At the time the Uprising was fitted to my gun, they were limited to 13bps max, in semi only. New to the Uprising at this year's World Cup was a software update that allows for a maximum rate of fire of 17bps and the inclusion of burst and Hyper modes of fire. Also new at the World Cup was the ability to buy the Uprising 'over the counter' rather than having to send your gun to Centerflag's facility in Illinois. The main reason my gun is mechanically limited to 10bps is mainly due to the fact that it is a '99 spec gun, and there's the inertia of the overly large back block to contend with as well. It's been my observation with 2000+ spec guns that it's quite a bit easier for them to run at 13 bps due mainly to the smaller back block. There isn't nearly as much inertia to overcome with the 2000 spec guns. The guns that Centerflag sells already fitted with the frames are stock WGP Orracles, Black Magics and the like, with their own special versions being introduced earlier this year with their own milling and anodizing colors.

My gun made its' tournament debut at Skyball 2002, which I was there to report on rather than play. My friend Anne Kempa of the International Iron Maidens was playing with Manic Depression for this event, and she had asked previously to use my gun. She wasn't aware that I'd had the gun converted to electronic operation. Initially she was a little skeptical of the entire concept of an electronic Autococker, but after shooting my gun she was VERY impressed. She used it for several games and at the end of the event when I asked for it back, she told me that I wasn't getting it back. After a couple of hours of begging and pleading, she allowed me to have it back, but with the stipulation that she get to borrow it anytime she asked for it!

Over the course of this season my friends and I have put over 45,000 shots on the frame. This was done over the course of several tournaments; scenario games and weekend walk on play. With the exception of needing to change the back block 'dwell' after I got it, I have had zero problems with the frame. The gun itself has done rather well with the frame, but at the IAO 2002 I discovered that the jam nut had backed off of the valve, damaging the threads. Amazingly enough, with the help of a master machinist at my day job I was able to repair the threads in the body and reassemble the gun. I'd been told that since the frame allows the user to shoot the host gun at a much faster rate of fire than otherwise would be expected, that wear and tear on the donor gun becomes a bit more pronounced. Other than the 4 way on my gun being worn out now and in need of replacement, I haven't noticed any accelerated wear to speak of. The problem with the jam nut could have been avoided if I'd have used an aftermarket jam nut with a locking device on it rather than a stock part. If I were to do this review again, I'd buy a new WGP gun and have the Uprising fitted to the new gun, rather than having it fitted to my gun, which had already had over a year of heavy use on it.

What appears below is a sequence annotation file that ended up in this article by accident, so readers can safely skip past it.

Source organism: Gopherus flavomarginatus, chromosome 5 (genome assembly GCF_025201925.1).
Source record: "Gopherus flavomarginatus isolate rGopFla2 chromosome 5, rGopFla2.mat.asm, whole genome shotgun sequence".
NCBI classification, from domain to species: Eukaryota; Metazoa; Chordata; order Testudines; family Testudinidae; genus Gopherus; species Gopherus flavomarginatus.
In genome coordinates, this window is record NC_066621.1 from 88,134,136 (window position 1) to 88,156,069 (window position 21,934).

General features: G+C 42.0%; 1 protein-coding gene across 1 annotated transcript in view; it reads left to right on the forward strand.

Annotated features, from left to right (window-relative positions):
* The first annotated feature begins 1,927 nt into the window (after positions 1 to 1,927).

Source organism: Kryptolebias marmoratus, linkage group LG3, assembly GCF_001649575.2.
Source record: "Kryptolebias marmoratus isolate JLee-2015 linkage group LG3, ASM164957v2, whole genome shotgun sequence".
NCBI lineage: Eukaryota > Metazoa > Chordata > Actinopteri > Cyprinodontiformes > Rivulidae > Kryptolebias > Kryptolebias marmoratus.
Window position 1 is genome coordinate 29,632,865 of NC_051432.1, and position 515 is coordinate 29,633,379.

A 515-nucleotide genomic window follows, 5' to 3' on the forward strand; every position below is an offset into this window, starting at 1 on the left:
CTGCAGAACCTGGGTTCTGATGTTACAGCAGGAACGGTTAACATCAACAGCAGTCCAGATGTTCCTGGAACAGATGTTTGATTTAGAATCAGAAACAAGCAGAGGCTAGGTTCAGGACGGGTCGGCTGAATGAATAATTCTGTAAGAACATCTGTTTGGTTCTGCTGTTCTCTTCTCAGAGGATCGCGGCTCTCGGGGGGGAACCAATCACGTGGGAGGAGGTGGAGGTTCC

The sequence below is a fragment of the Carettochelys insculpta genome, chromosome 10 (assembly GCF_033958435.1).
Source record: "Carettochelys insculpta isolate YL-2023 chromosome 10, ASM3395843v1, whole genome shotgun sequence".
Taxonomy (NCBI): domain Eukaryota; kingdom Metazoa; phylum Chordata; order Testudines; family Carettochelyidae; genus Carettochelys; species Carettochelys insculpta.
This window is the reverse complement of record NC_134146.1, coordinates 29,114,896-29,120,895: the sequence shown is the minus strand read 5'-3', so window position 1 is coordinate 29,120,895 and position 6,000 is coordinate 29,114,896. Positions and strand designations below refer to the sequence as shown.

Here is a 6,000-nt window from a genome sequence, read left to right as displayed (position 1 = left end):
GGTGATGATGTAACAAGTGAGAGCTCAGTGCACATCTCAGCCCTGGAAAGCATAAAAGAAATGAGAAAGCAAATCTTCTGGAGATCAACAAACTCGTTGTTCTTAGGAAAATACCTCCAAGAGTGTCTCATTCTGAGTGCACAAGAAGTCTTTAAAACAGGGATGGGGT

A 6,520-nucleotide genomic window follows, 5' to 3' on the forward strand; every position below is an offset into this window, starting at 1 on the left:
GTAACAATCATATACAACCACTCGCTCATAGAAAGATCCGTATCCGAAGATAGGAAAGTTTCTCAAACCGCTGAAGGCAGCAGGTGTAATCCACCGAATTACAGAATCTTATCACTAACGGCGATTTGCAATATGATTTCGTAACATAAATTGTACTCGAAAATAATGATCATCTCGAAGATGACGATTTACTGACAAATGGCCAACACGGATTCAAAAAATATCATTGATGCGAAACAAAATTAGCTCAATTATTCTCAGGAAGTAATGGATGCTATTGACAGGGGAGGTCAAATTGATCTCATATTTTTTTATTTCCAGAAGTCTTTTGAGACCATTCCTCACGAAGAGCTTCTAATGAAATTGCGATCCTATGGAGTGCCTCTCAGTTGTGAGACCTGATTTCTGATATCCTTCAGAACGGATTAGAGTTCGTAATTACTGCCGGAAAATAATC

Able to adjust with the two buttons on the frame, rather than needing a separate computer
Access to Centerflag's customer service
Readily available battery (9V)
Able to convert back to mechanical operation in the case of a catastrophic failure of the frame

Performance potential of the gripframe is only as good as the donor gun
Somewhat taller than a standard .45 gripframe
Lack of aftermarket grips available
I'd recommend an Uprising for anyone who wants the advantages of an Autococker with the speed of an electronic trigger. The Uprising's simple design makes it more reliable than other conversions available, and with the new enhanced software available from Centerflag now, the rate of fire is more than comparable than the other conversions available.

For more information on the Uprising, contact Dennis, Tony or Kris at Centerflag Products on (630) 553-2611 or on the web at

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2k1 vert feed with Uprising frame and Gemini kit
2k1 vert feed with Uprising frame and Gemini kit
2k1 vert feed with Uprising frame and Gemini kit
2k1 vert feed with Uprising frame and Gemini kit
Gemini front block kit by G-Force
Gemini front block kit by G-Force
Gemini front block kit by G-Force
Gemini front block kit by G-Force
Uprising Electronic frame by Centerflag
Uprising Electronic frame by Centerflag
Uprising Electronic frame by Centerflag
Uprising Electronic frame by Centerflag